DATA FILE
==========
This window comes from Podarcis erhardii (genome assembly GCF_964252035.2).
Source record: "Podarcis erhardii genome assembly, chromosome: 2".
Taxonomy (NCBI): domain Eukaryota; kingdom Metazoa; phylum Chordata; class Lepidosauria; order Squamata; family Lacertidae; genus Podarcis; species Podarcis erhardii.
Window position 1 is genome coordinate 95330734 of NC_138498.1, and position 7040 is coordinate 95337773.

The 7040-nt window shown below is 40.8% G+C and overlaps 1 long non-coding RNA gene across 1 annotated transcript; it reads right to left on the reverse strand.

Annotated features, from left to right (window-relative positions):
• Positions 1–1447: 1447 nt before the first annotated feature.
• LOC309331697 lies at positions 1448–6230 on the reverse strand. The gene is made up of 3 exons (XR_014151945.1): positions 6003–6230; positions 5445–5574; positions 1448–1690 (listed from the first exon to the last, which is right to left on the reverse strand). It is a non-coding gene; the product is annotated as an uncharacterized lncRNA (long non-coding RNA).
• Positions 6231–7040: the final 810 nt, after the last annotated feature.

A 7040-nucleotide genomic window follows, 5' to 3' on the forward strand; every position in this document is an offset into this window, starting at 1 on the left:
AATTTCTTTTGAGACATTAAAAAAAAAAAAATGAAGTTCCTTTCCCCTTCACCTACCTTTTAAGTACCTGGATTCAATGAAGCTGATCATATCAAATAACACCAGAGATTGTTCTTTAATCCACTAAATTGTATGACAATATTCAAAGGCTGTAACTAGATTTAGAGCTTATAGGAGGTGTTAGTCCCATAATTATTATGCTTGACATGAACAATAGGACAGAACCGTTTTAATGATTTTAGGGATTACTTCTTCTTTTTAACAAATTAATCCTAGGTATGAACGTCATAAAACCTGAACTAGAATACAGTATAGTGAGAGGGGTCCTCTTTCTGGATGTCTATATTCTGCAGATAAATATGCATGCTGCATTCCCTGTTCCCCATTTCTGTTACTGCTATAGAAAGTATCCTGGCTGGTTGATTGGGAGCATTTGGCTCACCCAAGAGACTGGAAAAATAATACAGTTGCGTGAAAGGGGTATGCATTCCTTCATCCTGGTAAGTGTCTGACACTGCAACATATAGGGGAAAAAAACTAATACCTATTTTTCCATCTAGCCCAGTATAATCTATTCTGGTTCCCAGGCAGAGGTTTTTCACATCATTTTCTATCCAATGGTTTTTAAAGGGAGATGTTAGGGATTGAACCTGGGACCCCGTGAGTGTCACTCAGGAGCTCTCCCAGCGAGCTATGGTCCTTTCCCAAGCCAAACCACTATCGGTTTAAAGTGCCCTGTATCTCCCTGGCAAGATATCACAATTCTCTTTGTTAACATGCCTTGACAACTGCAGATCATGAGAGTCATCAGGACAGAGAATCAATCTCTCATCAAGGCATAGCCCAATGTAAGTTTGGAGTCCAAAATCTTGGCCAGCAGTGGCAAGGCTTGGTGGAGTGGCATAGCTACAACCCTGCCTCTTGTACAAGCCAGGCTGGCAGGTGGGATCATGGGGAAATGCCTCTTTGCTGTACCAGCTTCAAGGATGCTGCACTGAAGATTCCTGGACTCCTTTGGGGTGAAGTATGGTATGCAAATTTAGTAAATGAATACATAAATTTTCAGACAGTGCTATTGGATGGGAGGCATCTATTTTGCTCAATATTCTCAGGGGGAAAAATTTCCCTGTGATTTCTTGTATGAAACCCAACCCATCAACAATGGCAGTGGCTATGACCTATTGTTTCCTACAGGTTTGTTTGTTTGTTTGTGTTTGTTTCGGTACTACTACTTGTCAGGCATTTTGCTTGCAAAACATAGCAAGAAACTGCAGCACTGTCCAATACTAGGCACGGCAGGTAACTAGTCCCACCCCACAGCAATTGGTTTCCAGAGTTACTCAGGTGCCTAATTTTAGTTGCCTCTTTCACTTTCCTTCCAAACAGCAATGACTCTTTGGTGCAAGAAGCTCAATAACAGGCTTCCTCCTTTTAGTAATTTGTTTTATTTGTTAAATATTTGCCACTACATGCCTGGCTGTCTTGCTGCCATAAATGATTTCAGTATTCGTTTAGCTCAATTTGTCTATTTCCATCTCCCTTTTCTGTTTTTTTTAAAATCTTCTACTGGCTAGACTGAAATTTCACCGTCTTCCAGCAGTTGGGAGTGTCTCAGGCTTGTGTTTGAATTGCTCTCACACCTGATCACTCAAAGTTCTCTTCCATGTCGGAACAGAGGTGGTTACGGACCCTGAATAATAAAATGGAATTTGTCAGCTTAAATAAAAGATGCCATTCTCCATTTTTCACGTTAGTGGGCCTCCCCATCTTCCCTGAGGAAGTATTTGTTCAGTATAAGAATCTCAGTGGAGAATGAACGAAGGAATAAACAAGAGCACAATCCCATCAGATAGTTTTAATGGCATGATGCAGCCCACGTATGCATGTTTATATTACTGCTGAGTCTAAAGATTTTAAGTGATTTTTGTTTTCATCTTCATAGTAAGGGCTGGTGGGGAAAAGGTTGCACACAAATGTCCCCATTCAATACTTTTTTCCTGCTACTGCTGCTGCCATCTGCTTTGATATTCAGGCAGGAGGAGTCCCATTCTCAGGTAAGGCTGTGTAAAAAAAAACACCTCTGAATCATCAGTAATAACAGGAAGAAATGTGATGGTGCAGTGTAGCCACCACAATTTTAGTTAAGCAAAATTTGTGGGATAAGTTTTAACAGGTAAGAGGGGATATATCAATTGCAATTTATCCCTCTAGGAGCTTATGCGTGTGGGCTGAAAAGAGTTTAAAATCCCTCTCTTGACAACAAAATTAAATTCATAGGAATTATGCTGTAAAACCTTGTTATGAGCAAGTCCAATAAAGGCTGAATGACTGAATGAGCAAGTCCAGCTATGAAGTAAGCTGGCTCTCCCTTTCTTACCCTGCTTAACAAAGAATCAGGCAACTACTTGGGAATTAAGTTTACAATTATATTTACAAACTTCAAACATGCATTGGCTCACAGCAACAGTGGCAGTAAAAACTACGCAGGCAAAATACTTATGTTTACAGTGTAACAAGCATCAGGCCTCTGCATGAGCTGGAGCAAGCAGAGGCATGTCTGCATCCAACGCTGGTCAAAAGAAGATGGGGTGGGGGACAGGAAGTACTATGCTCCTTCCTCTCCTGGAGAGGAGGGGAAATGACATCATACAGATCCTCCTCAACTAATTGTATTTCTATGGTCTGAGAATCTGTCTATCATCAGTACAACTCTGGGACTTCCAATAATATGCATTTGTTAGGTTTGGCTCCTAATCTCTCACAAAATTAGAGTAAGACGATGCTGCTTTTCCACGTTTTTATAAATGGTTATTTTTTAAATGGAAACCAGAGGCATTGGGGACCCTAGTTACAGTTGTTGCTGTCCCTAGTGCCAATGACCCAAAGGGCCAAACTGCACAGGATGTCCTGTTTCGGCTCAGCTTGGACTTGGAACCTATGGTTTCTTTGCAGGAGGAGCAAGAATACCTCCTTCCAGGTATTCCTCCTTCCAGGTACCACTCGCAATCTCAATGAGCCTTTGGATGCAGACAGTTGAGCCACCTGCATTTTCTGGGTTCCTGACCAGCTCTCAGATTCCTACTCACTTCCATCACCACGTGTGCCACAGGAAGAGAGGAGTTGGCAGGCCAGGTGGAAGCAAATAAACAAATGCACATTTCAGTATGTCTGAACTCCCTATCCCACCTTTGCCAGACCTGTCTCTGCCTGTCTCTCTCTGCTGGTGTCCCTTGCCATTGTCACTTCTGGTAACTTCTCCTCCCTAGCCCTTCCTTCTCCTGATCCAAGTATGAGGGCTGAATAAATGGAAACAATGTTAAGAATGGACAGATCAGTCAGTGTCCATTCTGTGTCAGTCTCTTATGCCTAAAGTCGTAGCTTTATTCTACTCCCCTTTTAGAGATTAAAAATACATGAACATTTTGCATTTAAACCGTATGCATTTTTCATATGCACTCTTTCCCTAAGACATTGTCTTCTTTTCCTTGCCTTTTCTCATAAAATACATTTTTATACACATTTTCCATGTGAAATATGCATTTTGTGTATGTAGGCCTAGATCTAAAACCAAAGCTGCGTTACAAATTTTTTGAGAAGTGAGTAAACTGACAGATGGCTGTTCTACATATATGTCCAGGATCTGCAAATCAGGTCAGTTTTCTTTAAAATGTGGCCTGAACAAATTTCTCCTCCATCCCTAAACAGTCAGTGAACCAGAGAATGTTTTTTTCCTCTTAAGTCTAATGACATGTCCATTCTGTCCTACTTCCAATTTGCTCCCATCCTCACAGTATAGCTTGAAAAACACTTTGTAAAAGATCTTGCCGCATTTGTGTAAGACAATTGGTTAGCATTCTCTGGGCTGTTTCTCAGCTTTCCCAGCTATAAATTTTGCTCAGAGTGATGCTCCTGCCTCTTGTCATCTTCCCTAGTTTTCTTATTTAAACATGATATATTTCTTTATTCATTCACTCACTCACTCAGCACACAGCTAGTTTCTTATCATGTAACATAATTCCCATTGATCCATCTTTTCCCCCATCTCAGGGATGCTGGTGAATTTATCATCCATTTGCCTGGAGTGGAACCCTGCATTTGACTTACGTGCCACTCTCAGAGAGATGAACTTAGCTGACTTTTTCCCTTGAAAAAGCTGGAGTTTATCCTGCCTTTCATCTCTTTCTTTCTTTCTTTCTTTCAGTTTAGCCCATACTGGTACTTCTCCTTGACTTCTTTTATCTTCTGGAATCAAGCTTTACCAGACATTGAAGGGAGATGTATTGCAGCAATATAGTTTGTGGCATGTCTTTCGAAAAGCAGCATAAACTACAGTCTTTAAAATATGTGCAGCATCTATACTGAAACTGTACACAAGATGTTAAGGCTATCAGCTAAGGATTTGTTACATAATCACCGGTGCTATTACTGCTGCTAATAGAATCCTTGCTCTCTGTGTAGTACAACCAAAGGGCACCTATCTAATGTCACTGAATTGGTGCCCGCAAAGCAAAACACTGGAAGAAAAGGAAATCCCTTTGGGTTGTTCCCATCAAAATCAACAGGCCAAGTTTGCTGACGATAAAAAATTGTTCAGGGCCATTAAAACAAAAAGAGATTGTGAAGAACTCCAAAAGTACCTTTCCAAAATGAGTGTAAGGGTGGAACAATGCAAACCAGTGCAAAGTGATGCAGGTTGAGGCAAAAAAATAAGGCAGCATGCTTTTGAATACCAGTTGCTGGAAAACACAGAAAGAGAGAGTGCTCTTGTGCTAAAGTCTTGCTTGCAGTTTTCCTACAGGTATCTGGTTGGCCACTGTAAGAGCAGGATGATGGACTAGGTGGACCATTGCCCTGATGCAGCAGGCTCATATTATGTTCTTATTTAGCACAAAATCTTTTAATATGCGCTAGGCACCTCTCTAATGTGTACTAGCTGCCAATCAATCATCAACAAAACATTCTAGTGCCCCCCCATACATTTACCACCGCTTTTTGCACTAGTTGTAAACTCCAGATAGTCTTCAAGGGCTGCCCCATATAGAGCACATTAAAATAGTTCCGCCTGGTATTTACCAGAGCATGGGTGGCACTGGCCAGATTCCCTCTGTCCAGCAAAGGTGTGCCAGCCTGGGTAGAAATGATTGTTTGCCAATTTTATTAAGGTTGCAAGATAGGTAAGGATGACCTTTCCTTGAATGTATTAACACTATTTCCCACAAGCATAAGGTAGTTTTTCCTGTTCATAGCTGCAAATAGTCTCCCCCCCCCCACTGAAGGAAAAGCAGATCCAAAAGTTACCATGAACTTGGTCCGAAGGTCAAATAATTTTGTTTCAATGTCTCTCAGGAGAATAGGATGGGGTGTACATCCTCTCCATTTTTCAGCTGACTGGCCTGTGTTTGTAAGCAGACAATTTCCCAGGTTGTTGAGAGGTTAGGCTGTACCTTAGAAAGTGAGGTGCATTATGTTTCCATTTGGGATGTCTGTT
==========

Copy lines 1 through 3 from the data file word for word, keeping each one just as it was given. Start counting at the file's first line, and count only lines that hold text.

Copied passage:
This window comes from Podarcis erhardii (genome assembly GCF_964252035.2).
Source record: "Podarcis erhardii genome assembly, chromosome: 2".
Taxonomy (NCBI): domain Eukaryota; kingdom Metazoa; phylum Chordata; class Lepidosauria; order Squamata; family Lacertidae; genus Podarcis; species Podarcis erhardii.